Since 1991, the population of Alberta has nearly doubled from 2.5 million to the over four million people who call the province home today. As the communities and economy continue to grow, many feel it’s time to update the piece of legislation that dictates how municipalities govern their citizens.
The Municipal Government Act (MGA), which was first passed around 30 years ago, is now going through progressive changes and amendments so it can better suit the needs of the growing province.
“I think it’s a good thing, absolutely,” said Lloydminster Mayor Rob Saunders. “It hasn’t been revised for a few years now, so it’s quite timely and we’re looking forward to the review and the end results.”
Saunders said it’s positive that the Alberta government is reaching out into the province and the municipalities, giving fair opportunity for everyone to have their say.
“We at the City of Lloydminster have had those opportunities and will continue to do so and we look forward to working with our fellow municipalities and the Alberta provincial government towards a renewed MGA,” he said.
Premier Jim Prentice, Minister of Municipal Affairs Diana McQueen, and representatives from Alberta Urban Municipalities Association (AUMA) and Alberta Association of Municipal Districts and Counties (AAMDC), met in Calgary on Jan. 22 to discuss the review of the act.
“This Municipal Government Act provides the government’s model for Alberta’s cities, towns, villages, municipal districts and our other local governments,” said McQueen at the press conference. “It lays the foundation for how municipalities operate, how municipal councils function and how citizens can work with their municipalities.”
She mentioned how the economy has changed along with the growing population and Alberta is facing a new set of challenges and opportunities, so it only makes sense that the act change as the province does.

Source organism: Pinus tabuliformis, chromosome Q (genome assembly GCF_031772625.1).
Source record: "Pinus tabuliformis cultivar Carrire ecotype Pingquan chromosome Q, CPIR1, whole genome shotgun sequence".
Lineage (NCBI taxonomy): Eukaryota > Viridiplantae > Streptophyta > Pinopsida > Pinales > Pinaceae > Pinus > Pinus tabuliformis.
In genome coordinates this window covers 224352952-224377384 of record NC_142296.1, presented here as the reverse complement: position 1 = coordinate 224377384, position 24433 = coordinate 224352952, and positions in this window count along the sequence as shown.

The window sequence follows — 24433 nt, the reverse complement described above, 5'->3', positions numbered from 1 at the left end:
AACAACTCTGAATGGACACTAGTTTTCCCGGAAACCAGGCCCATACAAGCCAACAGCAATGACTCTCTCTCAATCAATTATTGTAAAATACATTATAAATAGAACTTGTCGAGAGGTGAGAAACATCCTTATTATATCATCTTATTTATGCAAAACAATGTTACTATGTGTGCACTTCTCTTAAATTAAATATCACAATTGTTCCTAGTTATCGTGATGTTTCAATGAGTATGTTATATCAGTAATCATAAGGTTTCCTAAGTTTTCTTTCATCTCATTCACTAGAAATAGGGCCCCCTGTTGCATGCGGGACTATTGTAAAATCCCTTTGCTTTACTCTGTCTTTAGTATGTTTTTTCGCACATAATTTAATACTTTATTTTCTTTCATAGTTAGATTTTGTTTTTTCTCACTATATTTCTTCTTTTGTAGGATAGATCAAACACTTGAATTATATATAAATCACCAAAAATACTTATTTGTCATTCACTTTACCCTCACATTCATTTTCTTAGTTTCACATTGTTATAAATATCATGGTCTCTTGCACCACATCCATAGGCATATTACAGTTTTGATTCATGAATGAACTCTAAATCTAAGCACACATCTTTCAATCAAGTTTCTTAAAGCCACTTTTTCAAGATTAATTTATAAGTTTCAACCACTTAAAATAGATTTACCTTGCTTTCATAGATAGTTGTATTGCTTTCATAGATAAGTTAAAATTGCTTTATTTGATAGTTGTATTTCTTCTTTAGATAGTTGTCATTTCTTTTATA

Prentice said province-wide consultations helped identify eight areas of discussion that they will be focusing on in the work plan for the updated act.
“They include, firstly, the provincial-municipal relations, because we all know that it’s important to strengthen relationships between the province and the municipalities and to ensure that we have legislation that empowers the municipalities to serve the people of their communities in the unique ways that each community must be served,” he said.
The second area involves the province working with municipalities on accountability and transparency to make sure councils have the tools to operate in an effective manner. Next will be the support of effective local governments and the promotion of better practices across the province.
Fourth, is for Alberta to work with municipal leaders on tools they need to meet their unique long-term needs.
“I think it’s fair to say that we recognize that every community is different, every community is facing different issues, but the long-term viability of all of our communities is important. Communities large and small,” said Saunders.
Fifth on the list is to promote regional decision making by giving municipalities the power to provide local solutions for local issues and put them in the legislation with the tools that they need to work together.
Item six involves discussion on municipal revenues.
“Which is obviously an important subject, highlighted by the difficult circumstances that we are in at the present time to enable communities to operate within existing financial means and within the resource envelopes that we will have available to us as Albertans,” said Prentice.
The seventh topic of discussion is working on property assessment and taxation to make sure municipal assessment and taxation systems are fully transparent, to provide certainty and equity for tax payers and to contribute to our province’s over all economic strength.
“And finally, we’ve heard loud and clear that managing growth is a priority in all of our communities,” Prentice said. “(We have) experienced unprecedented growth in this province and in particular in our cities over the course of the last few years.”
He said projections have Alberta heading toward five million people and such growth can only be managed if the province and its communities have a strategic and collaborative approach.
The MGA process has been divided into three “distinct” phases, the first of which is already underway.
“Phase 1, which we are currently in, and which we are working on with our partners, will identify areas of agreement with legislative amendments targeted for the spring of 2015 in this legislative session.” The second phase involves pointing out items that need more discussion and consensus and they feel they will have legislative amendments ready by this fall. The third phase of this process will involve a regulatory review and proclamation of the act in 2016.
“So, I look forward to the upcoming conversations and I know there will be a few debates about all of this,” Prentice said. “There are many different perspectives on this legislation and we all look at it through the lens of the communities that we represent.”